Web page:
There’s not a lot to complain about here, and ecobee gets pretty solid reviews all round. The main issue I’d call out is that the wealth of configuration options may be too much for some folks. If you love playing with gadgets, great. If you have complex configuration needs, great. But if you’re not tech savvy and don’t really need to mess around with all that, it can be overwhelming.
I’ve seen some complaints about the temperature setting interface, which is done by sliding your finger up and down the slider on the right of the display. some people find that fiddly to get the exact temperature they want, but for someone with normal mobility I don’t see it as difficult at all. If you don’t have a steady hand or good motor control, then it would be more difficult than tapping an up and down button.
The in-built Alexa feature is a cool value add for Alexa users, but be aware that it’s not a full Alexa integration. This is common for third party products, and I have the same issue with my portable JBL smart speaker, it’s just how Amazon rolls. You can issue commands and access music and such, but it’s not really intended for that. Don’t expect a great quality room speaker here.
What I Like
For a much cheaper alternative without all the bells and whistles, we have the well designed Wyze Smart Thermostat. This unit also comes with a C-wire power adapter in the box and a comprehensive walk through on setting it up through the Wyze app on your smart phone.
Being a cheaper product you will find the materials and finish not up to the same standard as the more expensive brands, and you won’t find the wealth of smart features on something like Nest or ecobee smart thermostats. However, if you’re looking for an easy to install thermostat that can be controlled from your phone as well as Alexa or Google Assistant, then this may be all you need.
The installation follows a similar approach to the bigger players, with the wires coming into the mounting plate and connecting to the labelled terminal blocks above and below. This is made easier by the Wyze app which asks you for your system setup, which wires you have, and then tells you what to put where.
The smart thermostat supports conventional 2 stage heat and cool, 4 stage heat and 2 stage cool on heat pumps, one accessory, and works with any dual transformer combination.
For those wanting a simpler interface, Wyze delivers with a large easy to use physical dial (the lower part of the image above). Simply turn the dial to set your desired temperature on the display. In the app, you can also configure home, away, and sleep modes, and a simple 7-day schedule. There are also useful features such as sensor calibration being able to set a minimum run time to prevent over cycling, and a vacation hold function to disable the schedule while your away.
Being a new product on the market from a company without experience in this particular market, there are likely to be some growing pains both with hardware quality control and software. On the up side Wyze has a proven track record of learning from and improving any software issues with their products.
Support, as is often the case with other smart devices, is a bit lacking. There are plenty of complaints in this regard, but Wyze is certainly not alone in this area with many brands in this list having similar problems. There is a decent product guide available for this smart thermostat, and the Wyze app can step you through a lot of the common issues, but that won’t help if you have a faulty device.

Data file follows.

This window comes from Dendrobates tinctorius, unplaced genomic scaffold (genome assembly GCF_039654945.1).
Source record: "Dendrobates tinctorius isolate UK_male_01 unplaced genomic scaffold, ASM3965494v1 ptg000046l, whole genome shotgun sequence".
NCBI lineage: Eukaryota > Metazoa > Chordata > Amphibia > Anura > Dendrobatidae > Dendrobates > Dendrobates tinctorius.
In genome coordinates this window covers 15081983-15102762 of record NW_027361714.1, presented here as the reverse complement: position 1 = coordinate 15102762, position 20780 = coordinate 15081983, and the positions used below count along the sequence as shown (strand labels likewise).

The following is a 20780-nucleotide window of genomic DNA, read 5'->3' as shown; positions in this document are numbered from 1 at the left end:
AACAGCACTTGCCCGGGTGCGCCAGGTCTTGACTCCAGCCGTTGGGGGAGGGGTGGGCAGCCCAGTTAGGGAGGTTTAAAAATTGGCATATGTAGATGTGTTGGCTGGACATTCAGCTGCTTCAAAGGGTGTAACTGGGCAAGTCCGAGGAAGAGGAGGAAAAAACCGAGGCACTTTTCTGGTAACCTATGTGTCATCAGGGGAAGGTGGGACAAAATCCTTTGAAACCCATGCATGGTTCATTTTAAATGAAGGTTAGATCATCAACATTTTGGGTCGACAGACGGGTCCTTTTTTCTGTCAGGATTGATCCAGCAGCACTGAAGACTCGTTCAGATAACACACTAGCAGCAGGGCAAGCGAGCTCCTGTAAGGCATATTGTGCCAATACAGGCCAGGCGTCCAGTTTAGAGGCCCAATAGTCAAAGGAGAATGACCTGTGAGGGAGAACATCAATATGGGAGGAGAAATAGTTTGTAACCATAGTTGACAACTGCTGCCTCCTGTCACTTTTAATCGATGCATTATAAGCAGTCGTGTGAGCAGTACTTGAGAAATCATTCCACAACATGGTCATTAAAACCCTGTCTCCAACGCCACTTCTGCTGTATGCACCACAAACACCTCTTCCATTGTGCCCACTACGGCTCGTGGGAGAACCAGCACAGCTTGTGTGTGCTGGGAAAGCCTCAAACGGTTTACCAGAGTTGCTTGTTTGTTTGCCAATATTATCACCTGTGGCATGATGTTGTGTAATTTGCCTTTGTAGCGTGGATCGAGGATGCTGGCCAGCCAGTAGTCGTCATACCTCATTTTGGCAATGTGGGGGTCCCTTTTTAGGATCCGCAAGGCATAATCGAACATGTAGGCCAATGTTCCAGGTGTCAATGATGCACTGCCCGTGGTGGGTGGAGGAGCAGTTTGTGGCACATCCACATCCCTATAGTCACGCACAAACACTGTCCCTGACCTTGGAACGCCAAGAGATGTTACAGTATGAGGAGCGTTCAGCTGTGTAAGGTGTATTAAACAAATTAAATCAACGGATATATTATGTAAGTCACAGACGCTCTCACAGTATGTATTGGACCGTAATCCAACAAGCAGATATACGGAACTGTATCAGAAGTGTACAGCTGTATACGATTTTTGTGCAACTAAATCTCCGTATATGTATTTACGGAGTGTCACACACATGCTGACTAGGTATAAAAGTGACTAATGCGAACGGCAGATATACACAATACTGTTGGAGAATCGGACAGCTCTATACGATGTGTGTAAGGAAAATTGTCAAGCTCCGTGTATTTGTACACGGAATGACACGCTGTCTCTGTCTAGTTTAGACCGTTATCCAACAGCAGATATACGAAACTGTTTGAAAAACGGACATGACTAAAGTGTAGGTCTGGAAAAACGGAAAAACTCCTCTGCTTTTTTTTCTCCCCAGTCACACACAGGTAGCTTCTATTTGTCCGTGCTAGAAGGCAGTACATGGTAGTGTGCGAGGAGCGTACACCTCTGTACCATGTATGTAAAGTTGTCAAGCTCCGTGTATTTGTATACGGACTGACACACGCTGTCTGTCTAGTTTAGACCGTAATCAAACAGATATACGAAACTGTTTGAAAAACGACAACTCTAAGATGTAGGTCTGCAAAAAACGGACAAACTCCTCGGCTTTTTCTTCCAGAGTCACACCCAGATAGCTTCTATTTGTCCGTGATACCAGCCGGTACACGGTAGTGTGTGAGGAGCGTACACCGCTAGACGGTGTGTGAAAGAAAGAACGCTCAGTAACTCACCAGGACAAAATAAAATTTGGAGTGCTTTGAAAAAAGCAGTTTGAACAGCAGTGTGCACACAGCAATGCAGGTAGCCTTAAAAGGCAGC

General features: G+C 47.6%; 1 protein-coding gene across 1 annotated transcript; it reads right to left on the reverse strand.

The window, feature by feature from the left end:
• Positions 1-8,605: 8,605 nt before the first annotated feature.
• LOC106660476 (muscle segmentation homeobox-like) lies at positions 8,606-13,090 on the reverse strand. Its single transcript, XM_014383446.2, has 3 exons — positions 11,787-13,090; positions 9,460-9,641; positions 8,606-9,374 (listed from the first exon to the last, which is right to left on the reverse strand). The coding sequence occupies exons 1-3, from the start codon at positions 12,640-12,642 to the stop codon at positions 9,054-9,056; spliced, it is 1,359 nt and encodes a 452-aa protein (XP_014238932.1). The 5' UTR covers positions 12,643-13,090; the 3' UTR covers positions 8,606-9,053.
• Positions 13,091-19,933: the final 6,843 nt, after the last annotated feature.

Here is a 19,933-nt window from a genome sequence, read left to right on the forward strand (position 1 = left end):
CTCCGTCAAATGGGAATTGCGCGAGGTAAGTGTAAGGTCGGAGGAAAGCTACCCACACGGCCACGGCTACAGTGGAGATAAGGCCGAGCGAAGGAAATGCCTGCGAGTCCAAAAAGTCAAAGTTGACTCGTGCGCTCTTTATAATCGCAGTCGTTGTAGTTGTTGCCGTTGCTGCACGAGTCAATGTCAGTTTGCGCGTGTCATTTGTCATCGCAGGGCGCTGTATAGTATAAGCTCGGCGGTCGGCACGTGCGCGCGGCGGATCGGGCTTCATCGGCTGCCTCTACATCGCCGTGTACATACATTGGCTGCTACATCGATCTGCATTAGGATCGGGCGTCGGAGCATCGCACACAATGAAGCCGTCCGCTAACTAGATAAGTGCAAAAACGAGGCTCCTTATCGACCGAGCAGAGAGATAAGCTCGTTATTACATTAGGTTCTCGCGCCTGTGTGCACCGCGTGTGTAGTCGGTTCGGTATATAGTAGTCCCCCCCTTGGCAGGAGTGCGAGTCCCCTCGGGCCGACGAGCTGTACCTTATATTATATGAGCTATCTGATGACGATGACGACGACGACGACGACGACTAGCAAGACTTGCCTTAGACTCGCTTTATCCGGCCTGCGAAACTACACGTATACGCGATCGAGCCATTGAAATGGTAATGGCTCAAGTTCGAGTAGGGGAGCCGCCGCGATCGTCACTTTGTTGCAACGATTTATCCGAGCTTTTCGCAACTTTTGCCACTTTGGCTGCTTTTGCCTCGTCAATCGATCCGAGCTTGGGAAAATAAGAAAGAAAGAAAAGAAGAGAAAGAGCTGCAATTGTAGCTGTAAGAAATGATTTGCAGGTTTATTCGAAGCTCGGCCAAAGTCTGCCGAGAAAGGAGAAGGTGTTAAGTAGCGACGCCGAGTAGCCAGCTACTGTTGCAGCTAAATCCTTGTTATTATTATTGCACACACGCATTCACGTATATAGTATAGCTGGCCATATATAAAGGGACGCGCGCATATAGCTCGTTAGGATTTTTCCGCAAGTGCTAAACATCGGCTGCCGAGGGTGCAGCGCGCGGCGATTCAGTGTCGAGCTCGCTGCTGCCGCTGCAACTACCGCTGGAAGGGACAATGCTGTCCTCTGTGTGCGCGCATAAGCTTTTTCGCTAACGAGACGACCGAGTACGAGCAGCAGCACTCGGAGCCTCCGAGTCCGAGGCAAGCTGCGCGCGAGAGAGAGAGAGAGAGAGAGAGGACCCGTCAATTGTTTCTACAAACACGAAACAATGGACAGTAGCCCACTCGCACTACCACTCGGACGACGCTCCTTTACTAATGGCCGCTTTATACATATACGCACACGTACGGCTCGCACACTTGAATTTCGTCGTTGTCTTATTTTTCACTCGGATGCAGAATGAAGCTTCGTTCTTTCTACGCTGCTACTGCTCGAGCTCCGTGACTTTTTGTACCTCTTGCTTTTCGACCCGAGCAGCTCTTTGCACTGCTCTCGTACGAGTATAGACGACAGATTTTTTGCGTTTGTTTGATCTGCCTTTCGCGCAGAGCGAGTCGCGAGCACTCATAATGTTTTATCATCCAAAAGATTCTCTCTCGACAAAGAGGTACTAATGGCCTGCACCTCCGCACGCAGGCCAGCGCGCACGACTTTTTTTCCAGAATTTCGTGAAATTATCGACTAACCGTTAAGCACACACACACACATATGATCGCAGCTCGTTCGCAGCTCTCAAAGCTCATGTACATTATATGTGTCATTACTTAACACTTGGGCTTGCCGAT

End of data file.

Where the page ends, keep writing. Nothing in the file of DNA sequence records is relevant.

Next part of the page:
The app features are also a bit limited, with things like the schedule function limiting you to a 5 degree window and geofencing being sometimes unreliable. These are the kind of things can hopefully be improved through software updates.
External Thermostat power options
As these smart thermostats run on a 24V AC supply, you can actually use a common doorbell power supply to provide power in lieu of a C-wire. This simply involves plugging the power adapter into the wall nearby and running the wires back to the thermostat, plugging them into the terminals for the C-wire as normal.
There are plenty of suitable power supplies on the market, but this one from Hotop rates very well and includes a nice long cable and a whole bunch of cable clips to ensure you can run this to where you need without issue.
While this seems like an easy solution to not having a C-wire, it is the least tidy. You’ll have the wires running from a wall outlet to the thermostat, probably out in the open unless you’re prepared to drill extra holes in the wall and run it through that way.
The Wrap Up
While you’ll always get the best smart thermostat results with a C-wire, and you can always have one installed providing your HVAC system supports one, there are some options for when you don’t want to go that way, or can’t.
Powering your smart thermostat with batteries is one option, in which case the best available device is the Google Nest Thermostat as it is able to charge itself from the control system, while also providing backup power through replaceable standard batteries. This can give you the same benefits and reliability as using a C-wire with the easiest installation. Beware, however, that not all installations will work well with this model and you may need a C-wire anyway.
Instead, and if your wiring permits, you can use a C-wire adapter of some kind. One of the best smart thermostats on the market comes with such an adapter right in the box, the ecobee SmartThermostat. Going this way will give you the most smart features and a slick user interface to boot, plus you get a smart room sensor thrown in to allow for more accurate climate monitoring inside the home.
Finally, you can always use a 24VAC power adapter to power your termostat directly. This approach will work with any smart thermostat, but will leave unattractive wiring exposed without some extra effort and cost.